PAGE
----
Season’s 1st Frost & freeze likely in the inner metro core this weekend
30F even in metro “core” by Sunday AM
October 7th average date of 1st 32F reading at MSP Airport
20s in metro suburbs this weekend
1st flurries? A few flakes can’t be ruled out early Saturday
100% of Minnesota now either in drought or “abnormally dry”
20% of Minnesota now in “extreme” drought – (northwest & southern Minnesota)
MSP Quick look weekend forecast:
Source: Twin Cities NWS
Source: Twin Cities NWS
Polar Plunge: 1st Metro “inner core” frost this weekend
Right on schedule.
The average 1st 32F degree temp of the fall season at MSP Airport is October 7th. It looks like we will hit that mark early Saturday October 6th or Sunday October 7th.
The cold eases Monday as we (briefly) return to the 60s by Monday afternoon. The next cold front sags south with more 50s next week. Get used to it. Next week will not feel like summer…or even Indian Summer around here.
Source: NOAA via ISU
September 2012: 16 in a row
September marks the 16th straight month above average in the metro. The details from the Twin Cities NWS.
September 2012 continued a trend that has stood at the Twin Cities and St. Cloud since June of 2011, the average monthly was above normal. For Eau Claire, this September was the first month since May of 2011 that saw the average monthly temperature come in below normal. In addition, for the second year in a row, September was a near record dry month for the entire area, with many locations recieving less than an inch of rain for the month, which resulted in drought conditions rapidly expanding across the area to end the 2012 growing season.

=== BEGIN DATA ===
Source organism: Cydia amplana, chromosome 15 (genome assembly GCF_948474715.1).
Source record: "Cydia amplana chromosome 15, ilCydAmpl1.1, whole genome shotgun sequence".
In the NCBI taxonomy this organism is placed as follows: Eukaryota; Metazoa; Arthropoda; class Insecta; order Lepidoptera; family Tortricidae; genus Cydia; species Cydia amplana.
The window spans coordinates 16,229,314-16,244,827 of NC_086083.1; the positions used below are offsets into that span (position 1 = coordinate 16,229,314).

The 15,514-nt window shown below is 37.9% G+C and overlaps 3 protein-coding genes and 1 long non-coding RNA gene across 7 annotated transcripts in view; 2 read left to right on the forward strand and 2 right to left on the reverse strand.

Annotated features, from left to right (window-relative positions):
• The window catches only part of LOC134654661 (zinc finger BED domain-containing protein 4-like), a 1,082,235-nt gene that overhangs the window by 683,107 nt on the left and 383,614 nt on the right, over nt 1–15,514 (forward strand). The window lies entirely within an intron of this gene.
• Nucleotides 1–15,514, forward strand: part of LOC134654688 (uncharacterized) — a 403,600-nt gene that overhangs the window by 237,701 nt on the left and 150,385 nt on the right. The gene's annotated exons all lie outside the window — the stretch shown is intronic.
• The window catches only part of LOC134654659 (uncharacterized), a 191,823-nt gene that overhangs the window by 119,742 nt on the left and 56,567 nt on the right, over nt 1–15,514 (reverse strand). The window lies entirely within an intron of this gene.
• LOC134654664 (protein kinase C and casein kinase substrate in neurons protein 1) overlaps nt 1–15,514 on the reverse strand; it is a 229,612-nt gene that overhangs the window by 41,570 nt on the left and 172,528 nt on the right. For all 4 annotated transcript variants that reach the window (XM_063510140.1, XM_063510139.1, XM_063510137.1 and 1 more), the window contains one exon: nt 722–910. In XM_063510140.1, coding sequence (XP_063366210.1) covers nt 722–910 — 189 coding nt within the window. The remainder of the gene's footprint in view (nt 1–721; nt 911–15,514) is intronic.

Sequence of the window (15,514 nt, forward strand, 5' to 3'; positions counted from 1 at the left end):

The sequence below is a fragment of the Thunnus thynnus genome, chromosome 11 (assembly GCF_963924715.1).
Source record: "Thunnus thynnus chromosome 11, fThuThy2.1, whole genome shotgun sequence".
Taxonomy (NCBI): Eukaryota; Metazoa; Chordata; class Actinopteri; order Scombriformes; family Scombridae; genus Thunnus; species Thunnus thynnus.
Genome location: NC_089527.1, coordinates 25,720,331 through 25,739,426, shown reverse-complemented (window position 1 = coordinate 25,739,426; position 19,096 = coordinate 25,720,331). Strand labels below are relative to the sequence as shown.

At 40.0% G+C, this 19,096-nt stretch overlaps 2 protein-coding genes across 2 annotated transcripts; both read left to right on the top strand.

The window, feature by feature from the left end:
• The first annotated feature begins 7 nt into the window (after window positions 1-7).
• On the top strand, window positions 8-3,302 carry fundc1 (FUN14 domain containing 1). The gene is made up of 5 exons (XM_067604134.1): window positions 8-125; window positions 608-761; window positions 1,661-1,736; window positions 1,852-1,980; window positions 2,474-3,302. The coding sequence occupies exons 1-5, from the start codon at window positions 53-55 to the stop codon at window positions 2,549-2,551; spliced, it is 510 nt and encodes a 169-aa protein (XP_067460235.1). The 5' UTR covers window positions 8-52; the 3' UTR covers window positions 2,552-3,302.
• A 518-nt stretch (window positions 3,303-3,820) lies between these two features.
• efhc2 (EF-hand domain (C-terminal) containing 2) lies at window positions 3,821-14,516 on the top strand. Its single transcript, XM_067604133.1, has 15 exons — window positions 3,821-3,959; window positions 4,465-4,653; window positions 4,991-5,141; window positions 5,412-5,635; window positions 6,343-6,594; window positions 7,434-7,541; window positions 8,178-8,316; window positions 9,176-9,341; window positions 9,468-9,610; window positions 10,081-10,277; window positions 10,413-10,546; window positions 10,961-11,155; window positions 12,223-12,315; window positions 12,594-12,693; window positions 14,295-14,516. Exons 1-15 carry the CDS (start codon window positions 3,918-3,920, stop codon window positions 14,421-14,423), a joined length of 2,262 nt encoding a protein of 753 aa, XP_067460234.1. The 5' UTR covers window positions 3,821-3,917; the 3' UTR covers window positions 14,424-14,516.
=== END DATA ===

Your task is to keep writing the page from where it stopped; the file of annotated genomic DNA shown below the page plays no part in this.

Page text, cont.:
Drought deepens – again:
Another dry week and now all of Minnesota is slipping deeper into drought. It’s not just dry, it’s “extreme” in northwest and southern Minnesota.
Right now I don’t see any significant rain that could dent this growing drought in the next 1-2 weeks. We may get some rain next weekend…but nothing that would eat away at months of drought. Forecast? Persistence.
With drought comes fires:
This week’s fires in northwest Minnesota occurred in areas of “extreme” drought. My MPR colleague UM Climate specialist Dr. Mark Seeley has details in this week’s Weather Talk. Here’s an excerpt.
Topic: October wildfires
A number of wild fires were reported this week along and east of Hwy
59 in northwestern Minnesota between the towns of Hallock and Thief River Falls. The one at Karlstad forced evacuation of residents on Tuesday, October 2nd, but most were under control later on October 3rd. Wild fires are actually fairly common during the month of October, especially following summer drought. This was even moreso the case back in the 19th Century.
Much of the 19th Century fire history in Minnesota is documented from weather observer records, most notably those from Old Ft Snelling.
From 1833 to 1874 observers noted prairie fires or forest fires in the Big Woods of southern Minnesota during 17 different Octobers (over 40 percent of those years). Sometimes the nighttime observer would note that the sky was bright in all directions as a result of these fires.
In October of 1856 the infant communities of Henderson and Le Sueur were seriously damaged by wildfires. During October of
1861 wildfires burned most of the vegetation off the Dayton’s Bluff area above St Paul. Perhaps the worst case of October wildfires happened in 1871. Following a serious summer drought prairie fires started near Breckenridge (Wilkin County) in early October and spread eastward and southward so that by the 7th fires were burning in Cokato, Howard Lake, Dassel, Lynd, Marshall, Windom, and New Ulm.
The St Paul observer noted that “smoke hangs like fog……….
the air is full of cinders….and burnt spears of grass and twig fill everywhere.” A summary of damages and deaths from those fires was never published for Minnesota, but that same month brought the devastating fires to Wisconsin (Peshtigo) and western Michigan (worst ever in those states), and the famous Chicago fire (started in Mrs O’Leary’s barn on October 8th). Those fires killed thousands of citizens in one of the worst fire outbreaks in USA history
Stay warm this weekend!